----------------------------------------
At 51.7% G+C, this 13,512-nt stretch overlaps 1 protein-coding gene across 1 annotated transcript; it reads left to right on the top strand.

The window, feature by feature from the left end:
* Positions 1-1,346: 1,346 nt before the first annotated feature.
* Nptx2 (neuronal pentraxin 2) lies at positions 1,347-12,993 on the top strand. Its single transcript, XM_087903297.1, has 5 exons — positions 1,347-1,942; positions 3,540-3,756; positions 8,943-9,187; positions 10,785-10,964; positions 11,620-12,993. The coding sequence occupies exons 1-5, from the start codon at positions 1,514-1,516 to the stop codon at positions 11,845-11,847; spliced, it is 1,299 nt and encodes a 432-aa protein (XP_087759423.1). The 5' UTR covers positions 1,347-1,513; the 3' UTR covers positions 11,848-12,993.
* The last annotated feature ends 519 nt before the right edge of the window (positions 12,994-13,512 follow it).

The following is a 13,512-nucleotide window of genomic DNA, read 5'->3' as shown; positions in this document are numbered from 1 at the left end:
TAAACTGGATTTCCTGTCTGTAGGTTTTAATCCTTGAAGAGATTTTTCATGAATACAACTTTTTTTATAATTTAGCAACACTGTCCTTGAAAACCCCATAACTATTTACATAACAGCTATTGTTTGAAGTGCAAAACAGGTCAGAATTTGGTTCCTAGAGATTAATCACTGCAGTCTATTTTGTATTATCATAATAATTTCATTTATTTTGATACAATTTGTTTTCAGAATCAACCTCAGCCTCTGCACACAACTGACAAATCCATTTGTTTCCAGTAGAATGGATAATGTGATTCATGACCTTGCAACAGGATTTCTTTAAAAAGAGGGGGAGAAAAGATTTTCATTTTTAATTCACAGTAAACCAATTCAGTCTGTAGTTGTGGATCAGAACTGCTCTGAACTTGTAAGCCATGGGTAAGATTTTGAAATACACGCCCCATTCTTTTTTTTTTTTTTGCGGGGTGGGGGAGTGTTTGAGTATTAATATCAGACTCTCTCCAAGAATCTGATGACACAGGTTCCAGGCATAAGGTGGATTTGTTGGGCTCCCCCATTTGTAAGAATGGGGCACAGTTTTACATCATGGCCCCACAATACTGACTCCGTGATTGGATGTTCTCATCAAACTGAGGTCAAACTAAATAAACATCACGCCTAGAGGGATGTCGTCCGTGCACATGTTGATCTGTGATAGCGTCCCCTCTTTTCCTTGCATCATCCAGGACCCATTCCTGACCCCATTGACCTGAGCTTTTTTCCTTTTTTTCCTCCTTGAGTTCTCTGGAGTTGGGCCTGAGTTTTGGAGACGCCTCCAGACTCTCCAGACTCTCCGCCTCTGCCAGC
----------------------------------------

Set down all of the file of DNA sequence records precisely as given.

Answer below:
At 51.7% G+C, this 13,512-nt stretch overlaps 1 protein-coding gene across 1 annotated transcript; it reads left to right on the top strand.

The window, feature by feature from the left end:
* Positions 1-1,346: 1,346 nt before the first annotated feature.
* Nptx2 (neuronal pentraxin 2) lies at positions 1,347-12,993 on the top strand. Its single transcript, XM_087903297.1, has 5 exons — positions 1,347-1,942; positions 3,540-3,756; positions 8,943-9,187; positions 10,785-10,964; positions 11,620-12,993. The coding sequence occupies exons 1-5, from the start codon at positions 1,514-1,516 to the stop codon at positions 11,845-11,847; spliced, it is 1,299 nt and encodes a 432-aa protein (XP_087759423.1). The 5' UTR covers positions 1,347-1,513; the 3' UTR covers positions 11,848-12,993.
* The last annotated feature ends 519 nt before the right edge of the window (positions 12,994-13,512 follow it).

The following is a 13,512-nucleotide window of genomic DNA, read 5'->3' as shown; positions in this document are numbered from 1 at the left end:
TAAACTGGATTTCCTGTCTGTAGGTTTTAATCCTTGAAGAGATTTTTCATGAATACAACTTTTTTTATAATTTAGCAACACTGTCCTTGAAAACCCCATAACTATTTACATAACAGCTATTGTTTGAAGTGCAAAACAGGTCAGAATTTGGTTCCTAGAGATTAATCACTGCAGTCTATTTTGTATTATCATAATAATTTCATTTATTTTGATACAATTTGTTTTCAGAATCAACCTCAGCCTCTGCACACAACTGACAAATCCATTTGTTTCCAGTAGAATGGATAATGTGATTCATGACCTTGCAACAGGATTTCTTTAAAAAGAGGGGGAGAAAAGATTTTCATTTTTAATTCACAGTAAACCAATTCAGTCTGTAGTTGTGGATCAGAACTGCTCTGAACTTGTAAGCCATGGGTAAGATTTTGAAATACACGCCCCATTCTTTTTTTTTTTTTTGCGGGGTGGGGGAGTGTTTGAGTATTAATATCAGACTCTCTCCAAGAATCTGATGACACAGGTTCCAGGCATAAGGTGGATTTGTTGGGCTCCCCCATTTGTAAGAATGGGGCACAGTTTTACATCATGGCCCCACAATACTGACTCCGTGATTGGATGTTCTCATCAAACTGAGGTCAAACTAAATAAACATCACGCCTAGAGGGATGTCGTCCGTGCACATGTTGATCTGTGATAGCGTCCCCTCTTTTCCTTGCATCATCCAGGACCCATTCCTGACCCCATTGACCTGAGCTTTTTTCCTTTTTTTCCTCCTTGAGTTCTCTGGAGTTGGGCCTGAGTTTTGGAGACGCCTCCAGACTCTCCAGACTCTCCGCCTCTGCCAGC